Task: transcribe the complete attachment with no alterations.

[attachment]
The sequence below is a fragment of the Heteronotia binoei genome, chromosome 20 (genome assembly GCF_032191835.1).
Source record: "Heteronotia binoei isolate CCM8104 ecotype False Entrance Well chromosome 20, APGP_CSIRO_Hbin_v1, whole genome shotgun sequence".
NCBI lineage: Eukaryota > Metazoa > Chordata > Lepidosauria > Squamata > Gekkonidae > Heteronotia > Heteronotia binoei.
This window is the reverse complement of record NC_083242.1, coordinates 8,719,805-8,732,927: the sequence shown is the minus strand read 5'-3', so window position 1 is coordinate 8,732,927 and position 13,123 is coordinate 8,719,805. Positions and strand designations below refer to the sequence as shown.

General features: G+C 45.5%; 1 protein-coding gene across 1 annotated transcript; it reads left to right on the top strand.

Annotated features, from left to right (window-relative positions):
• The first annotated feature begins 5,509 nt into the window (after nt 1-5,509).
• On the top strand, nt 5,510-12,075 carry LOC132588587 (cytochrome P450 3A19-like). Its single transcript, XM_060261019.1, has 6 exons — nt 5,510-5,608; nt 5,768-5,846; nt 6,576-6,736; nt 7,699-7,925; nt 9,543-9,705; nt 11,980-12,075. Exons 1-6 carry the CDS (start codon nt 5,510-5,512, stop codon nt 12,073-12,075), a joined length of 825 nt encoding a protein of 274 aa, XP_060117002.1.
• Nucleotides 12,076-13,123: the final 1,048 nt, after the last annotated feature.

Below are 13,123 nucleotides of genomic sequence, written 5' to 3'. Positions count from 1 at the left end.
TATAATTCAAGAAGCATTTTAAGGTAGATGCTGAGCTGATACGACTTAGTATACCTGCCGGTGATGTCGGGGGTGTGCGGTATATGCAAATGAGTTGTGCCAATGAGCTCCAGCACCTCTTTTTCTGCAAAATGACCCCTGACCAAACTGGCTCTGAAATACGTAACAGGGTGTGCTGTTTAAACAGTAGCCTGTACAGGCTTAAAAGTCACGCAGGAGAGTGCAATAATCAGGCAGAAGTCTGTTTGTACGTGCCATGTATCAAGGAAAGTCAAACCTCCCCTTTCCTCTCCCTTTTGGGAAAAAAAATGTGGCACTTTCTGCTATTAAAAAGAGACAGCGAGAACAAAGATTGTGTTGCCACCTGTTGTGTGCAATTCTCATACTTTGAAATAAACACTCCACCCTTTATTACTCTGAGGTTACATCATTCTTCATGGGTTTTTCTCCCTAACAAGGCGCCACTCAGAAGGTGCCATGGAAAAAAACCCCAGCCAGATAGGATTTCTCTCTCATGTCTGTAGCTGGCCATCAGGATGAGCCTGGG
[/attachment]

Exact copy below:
The sequence below is a fragment of the Heteronotia binoei genome, chromosome 20 (genome assembly GCF_032191835.1).
Source record: "Heteronotia binoei isolate CCM8104 ecotype False Entrance Well chromosome 20, APGP_CSIRO_Hbin_v1, whole genome shotgun sequence".
NCBI lineage: Eukaryota > Metazoa > Chordata > Lepidosauria > Squamata > Gekkonidae > Heteronotia > Heteronotia binoei.
This window is the reverse complement of record NC_083242.1, coordinates 8,719,805-8,732,927: the sequence shown is the minus strand read 5'-3', so window position 1 is coordinate 8,732,927 and position 13,123 is coordinate 8,719,805. Positions and strand designations below refer to the sequence as shown.

General features: G+C 45.5%; 1 protein-coding gene across 1 annotated transcript; it reads left to right on the top strand.

Annotated features, from left to right (window-relative positions):
• The first annotated feature begins 5,509 nt into the window (after nt 1-5,509).
• On the top strand, nt 5,510-12,075 carry LOC132588587 (cytochrome P450 3A19-like). Its single transcript, XM_060261019.1, has 6 exons — nt 5,510-5,608; nt 5,768-5,846; nt 6,576-6,736; nt 7,699-7,925; nt 9,543-9,705; nt 11,980-12,075. Exons 1-6 carry the CDS (start codon nt 5,510-5,512, stop codon nt 12,073-12,075), a joined length of 825 nt encoding a protein of 274 aa, XP_060117002.1.
• Nucleotides 12,076-13,123: the final 1,048 nt, after the last annotated feature.

Below are 13,123 nucleotides of genomic sequence, written 5' to 3'. Positions count from 1 at the left end.
TATAATTCAAGAAGCATTTTAAGGTAGATGCTGAGCTGATACGACTTAGTATACCTGCCGGTGATGTCGGGGGTGTGCGGTATATGCAAATGAGTTGTGCCAATGAGCTCCAGCACCTCTTTTTCTGCAAAATGACCCCTGACCAAACTGGCTCTGAAATACGTAACAGGGTGTGCTGTTTAAACAGTAGCCTGTACAGGCTTAAAAGTCACGCAGGAGAGTGCAATAATCAGGCAGAAGTCTGTTTGTACGTGCCATGTATCAAGGAAAGTCAAACCTCCCCTTTCCTCTCCCTTTTGGGAAAAAAAATGTGGCACTTTCTGCTATTAAAAAGAGACAGCGAGAACAAAGATTGTGTTGCCACCTGTTGTGTGCAATTCTCATACTTTGAAATAAACACTCCACCCTTTATTACTCTGAGGTTACATCATTCTTCATGGGTTTTTCTCCCTAACAAGGCGCCACTCAGAAGGTGCCATGGAAAAAAACCCCAGCCAGATAGGATTTCTCTCTCATGTCTGTAGCTGGCCATCAGGATGAGCCTGGG